The Power of Pure Photographs
I have always been drawn to photographs. Last year I invested in a good camera, a Pentax Kx Digital SLR and I also bought a long lens. I have been snapping pictures with it almost every day since. Except for the basic operating instructions and troubleshooting, I have never read the owner’s manual. Sometimes I think that’s improvident, and sometimes I think that’s inspired.
In this day of digital photography, you can no longer trust photographs. There was a time when a photograph could be positive evidence that something was real. With a whole lot of equipment, you could doctor a print, but the negative was untouchable.
In 1878 Eadweard Muybridge experimented with chronophotography, which used a series of cameras set to go off successively as the moving subject passed by. Leland Stanford commissioned Muybridge to do a chronophotographic study to prove that Stanford was correct when he said that a galloping horse has all four feet off the ground at the same time. The proof was in the picture. Indeed all four hooves do leave the ground at the same time. (Mr. Stanford collected on a bet with one of his cronies because of this photographic evidence.)
Of course now, photographic retouching is part of the art form. However, veracity is not.
I’ve taken thousands of pictures in the last year with my trusty Pentax. I have about twenty that are truly good photographs. (Maybe I should read the manual?!?) And if I wanted to know which f-stop or setting I used to get that result, I couldn’t tell you what they are. I am a (very) bush-league photographic Jackson Pollack. There is something kind of magically elusive about capturing a moment and being stuck with it. You have recorded a moment that is forever caught in time just as it was, and never will be again. With no recreations, deletions or improvements possible, or in my opinion, necessary, it is the last ephemerality in our molded and manipulated world. I’d like to hang on to that for a while.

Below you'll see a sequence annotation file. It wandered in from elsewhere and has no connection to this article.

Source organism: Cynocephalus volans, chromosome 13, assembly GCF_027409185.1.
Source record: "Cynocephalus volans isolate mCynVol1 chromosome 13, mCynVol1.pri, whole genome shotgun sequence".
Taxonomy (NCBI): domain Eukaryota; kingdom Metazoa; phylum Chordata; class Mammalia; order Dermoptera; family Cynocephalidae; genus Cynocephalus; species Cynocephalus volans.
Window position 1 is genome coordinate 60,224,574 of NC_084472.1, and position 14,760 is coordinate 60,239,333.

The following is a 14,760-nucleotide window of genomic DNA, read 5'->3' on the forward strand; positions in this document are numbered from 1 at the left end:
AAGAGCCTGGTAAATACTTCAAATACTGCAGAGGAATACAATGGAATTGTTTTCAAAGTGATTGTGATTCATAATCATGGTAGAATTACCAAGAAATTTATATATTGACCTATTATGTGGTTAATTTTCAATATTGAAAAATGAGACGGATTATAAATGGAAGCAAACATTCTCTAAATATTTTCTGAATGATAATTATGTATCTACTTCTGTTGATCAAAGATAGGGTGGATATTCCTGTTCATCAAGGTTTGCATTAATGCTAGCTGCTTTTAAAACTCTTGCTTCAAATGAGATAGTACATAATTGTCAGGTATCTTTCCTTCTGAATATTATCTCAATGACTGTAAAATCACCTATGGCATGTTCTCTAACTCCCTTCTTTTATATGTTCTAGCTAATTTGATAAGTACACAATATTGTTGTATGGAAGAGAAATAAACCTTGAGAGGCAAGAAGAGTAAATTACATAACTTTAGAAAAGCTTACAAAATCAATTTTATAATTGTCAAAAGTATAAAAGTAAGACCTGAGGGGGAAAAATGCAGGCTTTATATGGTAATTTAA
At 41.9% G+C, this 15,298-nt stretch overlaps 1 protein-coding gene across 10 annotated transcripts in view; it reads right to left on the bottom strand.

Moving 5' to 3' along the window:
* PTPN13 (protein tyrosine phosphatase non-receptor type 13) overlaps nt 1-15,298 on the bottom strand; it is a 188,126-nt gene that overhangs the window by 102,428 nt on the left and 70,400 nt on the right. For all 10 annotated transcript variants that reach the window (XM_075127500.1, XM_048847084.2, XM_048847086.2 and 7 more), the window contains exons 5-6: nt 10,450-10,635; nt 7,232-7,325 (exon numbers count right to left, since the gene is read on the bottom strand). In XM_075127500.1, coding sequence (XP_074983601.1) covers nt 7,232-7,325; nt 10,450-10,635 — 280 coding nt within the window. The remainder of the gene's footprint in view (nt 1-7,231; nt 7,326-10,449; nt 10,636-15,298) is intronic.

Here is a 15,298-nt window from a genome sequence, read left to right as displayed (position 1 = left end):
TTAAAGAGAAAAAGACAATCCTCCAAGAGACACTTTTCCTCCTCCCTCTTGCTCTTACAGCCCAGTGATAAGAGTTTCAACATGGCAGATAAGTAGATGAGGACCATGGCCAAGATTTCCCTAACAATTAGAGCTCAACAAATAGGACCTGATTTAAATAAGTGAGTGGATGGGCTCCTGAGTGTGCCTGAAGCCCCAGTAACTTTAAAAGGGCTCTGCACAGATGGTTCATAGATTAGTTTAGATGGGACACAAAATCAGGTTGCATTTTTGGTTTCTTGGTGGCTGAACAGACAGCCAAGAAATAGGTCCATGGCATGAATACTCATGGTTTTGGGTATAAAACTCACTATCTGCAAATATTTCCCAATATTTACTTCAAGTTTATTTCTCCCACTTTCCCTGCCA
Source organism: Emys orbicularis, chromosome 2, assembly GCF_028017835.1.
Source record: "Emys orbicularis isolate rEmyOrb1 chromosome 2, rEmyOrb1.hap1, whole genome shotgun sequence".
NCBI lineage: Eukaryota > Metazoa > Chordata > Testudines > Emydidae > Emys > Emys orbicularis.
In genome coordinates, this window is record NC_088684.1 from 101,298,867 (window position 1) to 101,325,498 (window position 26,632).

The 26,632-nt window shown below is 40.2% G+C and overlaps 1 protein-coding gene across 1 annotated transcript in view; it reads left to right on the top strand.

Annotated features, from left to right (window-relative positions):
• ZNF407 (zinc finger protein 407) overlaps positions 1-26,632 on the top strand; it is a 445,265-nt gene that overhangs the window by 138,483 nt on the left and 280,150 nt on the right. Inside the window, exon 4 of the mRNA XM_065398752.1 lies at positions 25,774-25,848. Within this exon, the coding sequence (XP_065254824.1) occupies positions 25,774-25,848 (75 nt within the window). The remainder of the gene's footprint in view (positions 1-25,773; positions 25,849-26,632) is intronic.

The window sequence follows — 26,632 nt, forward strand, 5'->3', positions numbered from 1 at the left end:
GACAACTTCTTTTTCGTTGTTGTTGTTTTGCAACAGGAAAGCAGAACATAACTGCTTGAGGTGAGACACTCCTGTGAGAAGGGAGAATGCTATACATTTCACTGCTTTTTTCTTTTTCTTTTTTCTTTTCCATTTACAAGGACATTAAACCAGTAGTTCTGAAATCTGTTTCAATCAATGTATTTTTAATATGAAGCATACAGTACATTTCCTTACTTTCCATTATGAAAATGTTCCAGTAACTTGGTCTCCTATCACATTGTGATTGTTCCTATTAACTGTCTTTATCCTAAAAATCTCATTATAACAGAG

That is not to say that I don’t enjoy the benefits of Photoshop from time-to-time. I certainly do. However, fixing and perfecting every shot and not recognizing that there is beauty in actuality seems to me, a sorry loss.
Here are some of my unretouched best.
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